Touchdown candidate sites for the asteroid probe that are currently under consideration are identified as L08-B1 and L08-E1. A Digital Elevation Map has been created to accurately estimate the rock shapes near the touchdown candidate sites.

Target Marker-B position and touchdown candidate sites.
Credit: JAXA

Big shot: carry-on impactor

In addition to touchdown, readiness procedures for a planned deployment of the small carry-on impactor (SCI) were carried out January 16, a test that involved using spacecraft thrusters for about 10 seconds in four directions. This successful test was done in preparation for where the spacecraft must move quickly after separating the SCI.

Small carry-on impactor (SCI).
Credit: JAXA

The SCI is a compact kinetic impactor designed to remove the asteroid surface regolith locally and create an artificial crater for later study by Hayabusa2.

This SCI comprises a roughly 4 pound (2 kilograms) copper lump. This impactor called “Liner” is shot from Hayabusa2 at a velocity of 2 kilometers per second to make an artificial crater by collision conical shape structure filled with explosives.

The names for topographic features on Ryugu’s surface have been decided. The theme is “Names that appear in stories for children”, in keeping with Ryugu. On the map, yellow indicates an official name recognised by the International Astronomical Union while orange is a nickname.
Credit: JAXA

Big boulders

There are scads of boulders distributed on the surface of Ryugu, including a huge boulder near the South Pole. The existence of boulders is important for characterizing the surface layer of Ryugu so JAXA team members decided to name these features.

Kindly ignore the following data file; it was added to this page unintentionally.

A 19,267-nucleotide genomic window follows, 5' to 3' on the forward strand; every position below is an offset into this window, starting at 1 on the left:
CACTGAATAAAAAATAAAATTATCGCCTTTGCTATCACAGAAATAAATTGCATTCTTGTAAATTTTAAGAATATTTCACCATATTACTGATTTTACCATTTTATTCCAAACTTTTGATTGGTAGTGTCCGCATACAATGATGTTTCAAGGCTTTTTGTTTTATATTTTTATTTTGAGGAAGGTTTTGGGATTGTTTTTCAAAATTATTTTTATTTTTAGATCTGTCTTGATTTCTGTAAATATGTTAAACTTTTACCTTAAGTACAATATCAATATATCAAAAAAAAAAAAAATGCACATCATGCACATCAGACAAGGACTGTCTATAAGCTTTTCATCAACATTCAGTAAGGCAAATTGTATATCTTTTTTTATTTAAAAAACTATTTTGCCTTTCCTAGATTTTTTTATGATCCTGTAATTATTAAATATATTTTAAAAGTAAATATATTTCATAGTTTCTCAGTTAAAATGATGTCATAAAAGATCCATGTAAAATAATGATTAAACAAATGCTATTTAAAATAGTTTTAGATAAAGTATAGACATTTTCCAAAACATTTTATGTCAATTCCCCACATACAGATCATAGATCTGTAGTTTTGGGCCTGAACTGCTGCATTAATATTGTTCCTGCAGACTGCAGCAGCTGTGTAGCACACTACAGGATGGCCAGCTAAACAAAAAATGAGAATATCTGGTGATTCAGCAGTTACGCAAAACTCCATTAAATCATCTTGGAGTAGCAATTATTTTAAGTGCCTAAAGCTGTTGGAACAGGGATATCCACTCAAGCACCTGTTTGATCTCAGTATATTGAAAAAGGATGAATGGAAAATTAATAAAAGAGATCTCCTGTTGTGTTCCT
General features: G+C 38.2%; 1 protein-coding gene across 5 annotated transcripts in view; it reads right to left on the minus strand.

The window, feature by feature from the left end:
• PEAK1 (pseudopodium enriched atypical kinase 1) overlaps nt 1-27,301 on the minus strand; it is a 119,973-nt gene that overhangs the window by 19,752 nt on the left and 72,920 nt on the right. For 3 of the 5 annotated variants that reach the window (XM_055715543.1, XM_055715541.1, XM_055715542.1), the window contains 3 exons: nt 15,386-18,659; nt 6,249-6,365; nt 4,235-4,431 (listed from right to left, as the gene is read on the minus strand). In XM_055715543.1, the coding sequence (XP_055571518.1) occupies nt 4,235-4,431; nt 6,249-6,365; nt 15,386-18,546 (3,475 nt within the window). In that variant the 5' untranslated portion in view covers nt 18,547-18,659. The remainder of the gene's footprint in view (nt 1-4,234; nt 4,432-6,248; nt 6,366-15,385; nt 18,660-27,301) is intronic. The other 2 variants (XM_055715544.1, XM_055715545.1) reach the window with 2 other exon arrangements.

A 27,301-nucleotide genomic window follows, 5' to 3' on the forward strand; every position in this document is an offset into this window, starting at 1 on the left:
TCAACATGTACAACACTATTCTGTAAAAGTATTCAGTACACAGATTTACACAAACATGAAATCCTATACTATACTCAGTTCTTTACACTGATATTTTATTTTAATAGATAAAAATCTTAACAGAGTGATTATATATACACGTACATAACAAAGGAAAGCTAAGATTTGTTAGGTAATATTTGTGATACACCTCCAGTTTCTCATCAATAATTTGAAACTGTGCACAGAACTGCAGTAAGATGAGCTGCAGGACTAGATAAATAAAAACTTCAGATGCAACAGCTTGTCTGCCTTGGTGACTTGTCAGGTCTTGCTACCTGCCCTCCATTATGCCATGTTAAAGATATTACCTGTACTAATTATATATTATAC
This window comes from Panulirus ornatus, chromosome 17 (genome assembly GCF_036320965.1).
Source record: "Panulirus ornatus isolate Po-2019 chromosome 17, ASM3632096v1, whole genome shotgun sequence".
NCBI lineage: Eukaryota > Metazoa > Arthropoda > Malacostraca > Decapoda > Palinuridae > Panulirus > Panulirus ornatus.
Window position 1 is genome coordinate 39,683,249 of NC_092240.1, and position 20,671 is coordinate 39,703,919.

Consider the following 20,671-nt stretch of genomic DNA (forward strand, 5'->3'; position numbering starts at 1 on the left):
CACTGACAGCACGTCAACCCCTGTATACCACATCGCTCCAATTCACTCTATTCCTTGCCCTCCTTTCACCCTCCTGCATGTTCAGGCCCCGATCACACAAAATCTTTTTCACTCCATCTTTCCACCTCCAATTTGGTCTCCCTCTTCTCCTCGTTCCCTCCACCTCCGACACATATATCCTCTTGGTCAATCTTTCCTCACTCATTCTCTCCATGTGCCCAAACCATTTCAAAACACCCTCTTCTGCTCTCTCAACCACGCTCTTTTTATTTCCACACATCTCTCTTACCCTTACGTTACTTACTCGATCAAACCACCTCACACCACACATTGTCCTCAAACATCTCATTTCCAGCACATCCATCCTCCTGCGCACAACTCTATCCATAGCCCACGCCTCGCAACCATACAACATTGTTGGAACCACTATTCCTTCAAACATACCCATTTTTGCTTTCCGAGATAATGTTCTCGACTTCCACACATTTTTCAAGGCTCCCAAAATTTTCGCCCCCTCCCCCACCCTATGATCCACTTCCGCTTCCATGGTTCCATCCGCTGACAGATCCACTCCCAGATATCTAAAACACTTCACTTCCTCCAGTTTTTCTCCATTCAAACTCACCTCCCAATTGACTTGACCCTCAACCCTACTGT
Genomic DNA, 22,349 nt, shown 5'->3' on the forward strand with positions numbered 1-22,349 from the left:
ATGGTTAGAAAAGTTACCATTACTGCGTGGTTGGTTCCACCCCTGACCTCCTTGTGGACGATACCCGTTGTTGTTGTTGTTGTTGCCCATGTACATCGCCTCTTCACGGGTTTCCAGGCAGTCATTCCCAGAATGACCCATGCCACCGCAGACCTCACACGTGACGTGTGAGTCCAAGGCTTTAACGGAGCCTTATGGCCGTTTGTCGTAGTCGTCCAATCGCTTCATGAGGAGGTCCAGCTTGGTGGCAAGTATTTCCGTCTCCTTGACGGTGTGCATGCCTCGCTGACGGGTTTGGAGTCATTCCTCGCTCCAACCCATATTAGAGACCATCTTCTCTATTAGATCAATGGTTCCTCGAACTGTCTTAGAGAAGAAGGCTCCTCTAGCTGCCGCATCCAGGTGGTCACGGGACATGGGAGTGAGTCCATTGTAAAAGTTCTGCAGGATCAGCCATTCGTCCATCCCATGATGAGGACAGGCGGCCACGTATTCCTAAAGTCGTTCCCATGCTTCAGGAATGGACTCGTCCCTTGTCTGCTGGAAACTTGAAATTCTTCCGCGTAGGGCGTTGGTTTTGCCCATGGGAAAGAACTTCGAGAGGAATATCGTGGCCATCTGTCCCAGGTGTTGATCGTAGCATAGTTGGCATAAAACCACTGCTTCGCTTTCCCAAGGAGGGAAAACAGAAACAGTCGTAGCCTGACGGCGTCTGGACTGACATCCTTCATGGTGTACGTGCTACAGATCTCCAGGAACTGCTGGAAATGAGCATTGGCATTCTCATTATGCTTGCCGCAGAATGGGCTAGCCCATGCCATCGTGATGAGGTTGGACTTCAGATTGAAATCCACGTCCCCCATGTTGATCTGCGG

It has been noted that there was no precedent for the naming of boulders. JAXA suggested Saxum (meaning “rocks and stones” in Latin) as a boulder type and this was adopted by the International Astronomical Union (IAU). At the time of the Hayabusa mission, boulders on the asteroid’s surface were not permitted to be named.

Hayabusa2 project members.

In practice mode, Hayabusa2 image taken at an altitude of about 155 feet (47 meters), captured on
October 15, 2018. Red circle marks a candidate touchdown site, L08-B.
Credit: JAXA, University of Tokyo,
Kochi University, Rikkyo University, Nagoya
University, Chiba Institute of Technology, Meiji
University, Aizu University, (AIST).

Boxing trials

After dealing with a solar conjunction period that ended on December 29, 2018, Hayabusa2 mission controllers continue to sharpen their touchdown skills by moving the probe to various altitudes.

BOX-A corresponds to the Home Position, with an altitude of about 12 miles (20 kilometers).

BOX-B is at same altitude as BOX-A, but the spacecraft can now move plus or minus 6 miles (10 kilometers) forwards, backwards, left and right.

BOX-C has the same dimensions at BOX-A front-to-back and left-to-right, but this region contains an altitude down to about 3 miles (5 kilometers) from the asteroid’s surface.

Another BOX-B operation is slated for this month.

Chang’e-4 lander on the Moon’s farside as imaged by Yutu-2 rover.

A recent posting by NASA has indicated that the U.S. space agency and the China National Space Administration (CNSA) are coordinating efforts focused on the farside landing of China’s Chang’e-4. That robotic spacecraft touched down in the South Pole-Aitken Basin on January 3rd.

In particular, NASA’s Lunar Reconnaissance Orbiter (LRO) is expected to image the Chang’e-4 landing site on January 31 in a manner similar to what was done on Chang’e-3, the NASA story explains.

NASA’s Lunar Reconnaissance Orbiter can use its super-powerful camera to spot the Chang’e-4 lander and rover, as it did in imaging China’s earlier Moon lander, Chang’e-3.